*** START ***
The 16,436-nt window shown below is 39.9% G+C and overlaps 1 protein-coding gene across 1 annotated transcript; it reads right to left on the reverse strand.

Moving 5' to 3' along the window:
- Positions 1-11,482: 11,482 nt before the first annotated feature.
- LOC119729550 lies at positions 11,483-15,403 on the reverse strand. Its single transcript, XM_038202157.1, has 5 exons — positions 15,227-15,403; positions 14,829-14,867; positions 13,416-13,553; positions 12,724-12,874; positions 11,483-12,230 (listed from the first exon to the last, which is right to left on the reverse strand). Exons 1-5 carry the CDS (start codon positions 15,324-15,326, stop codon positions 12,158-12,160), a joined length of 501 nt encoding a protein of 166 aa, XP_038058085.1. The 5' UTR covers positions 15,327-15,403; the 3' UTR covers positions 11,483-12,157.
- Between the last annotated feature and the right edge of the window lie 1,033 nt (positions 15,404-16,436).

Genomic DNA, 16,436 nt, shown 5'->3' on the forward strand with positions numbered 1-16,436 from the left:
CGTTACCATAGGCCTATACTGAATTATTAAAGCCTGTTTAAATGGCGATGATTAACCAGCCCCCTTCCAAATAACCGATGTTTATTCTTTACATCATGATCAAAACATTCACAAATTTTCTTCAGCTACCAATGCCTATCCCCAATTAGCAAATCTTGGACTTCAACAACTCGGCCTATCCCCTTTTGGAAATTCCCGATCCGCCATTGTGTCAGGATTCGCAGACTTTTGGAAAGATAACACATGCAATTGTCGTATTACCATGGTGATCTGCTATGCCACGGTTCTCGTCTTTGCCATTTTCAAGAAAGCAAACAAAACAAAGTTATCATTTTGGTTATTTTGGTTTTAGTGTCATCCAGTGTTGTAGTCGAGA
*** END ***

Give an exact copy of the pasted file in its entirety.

The 16,436-nt window shown below is 39.9% G+C and overlaps 1 protein-coding gene across 1 annotated transcript; it reads right to left on the reverse strand.

Moving 5' to 3' along the window:
- Positions 1-11,482: 11,482 nt before the first annotated feature.
- LOC119729550 lies at positions 11,483-15,403 on the reverse strand. Its single transcript, XM_038202157.1, has 5 exons — positions 15,227-15,403; positions 14,829-14,867; positions 13,416-13,553; positions 12,724-12,874; positions 11,483-12,230 (listed from the first exon to the last, which is right to left on the reverse strand). Exons 1-5 carry the CDS (start codon positions 15,324-15,326, stop codon positions 12,158-12,160), a joined length of 501 nt encoding a protein of 166 aa, XP_038058085.1. The 5' UTR covers positions 15,327-15,403; the 3' UTR covers positions 11,483-12,157.
- Between the last annotated feature and the right edge of the window lie 1,033 nt (positions 15,404-16,436).

Genomic DNA, 16,436 nt, shown 5'->3' on the forward strand with positions numbered 1-16,436 from the left:
CGTTACCATAGGCCTATACTGAATTATTAAAGCCTGTTTAAATGGCGATGATTAACCAGCCCCCTTCCAAATAACCGATGTTTATTCTTTACATCATGATCAAAACATTCACAAATTTTCTTCAGCTACCAATGCCTATCCCCAATTAGCAAATCTTGGACTTCAACAACTCGGCCTATCCCCTTTTGGAAATTCCCGATCCGCCATTGTGTCAGGATTCGCAGACTTTTGGAAAGATAACACATGCAATTGTCGTATTACCATGGTGATCTGCTATGCCACGGTTCTCGTCTTTGCCATTTTCAAGAAAGCAAACAAAACAAAGTTATCATTTTGGTTATTTTGGTTTTAGTGTCATCCAGTGTTGTAGTCGAGA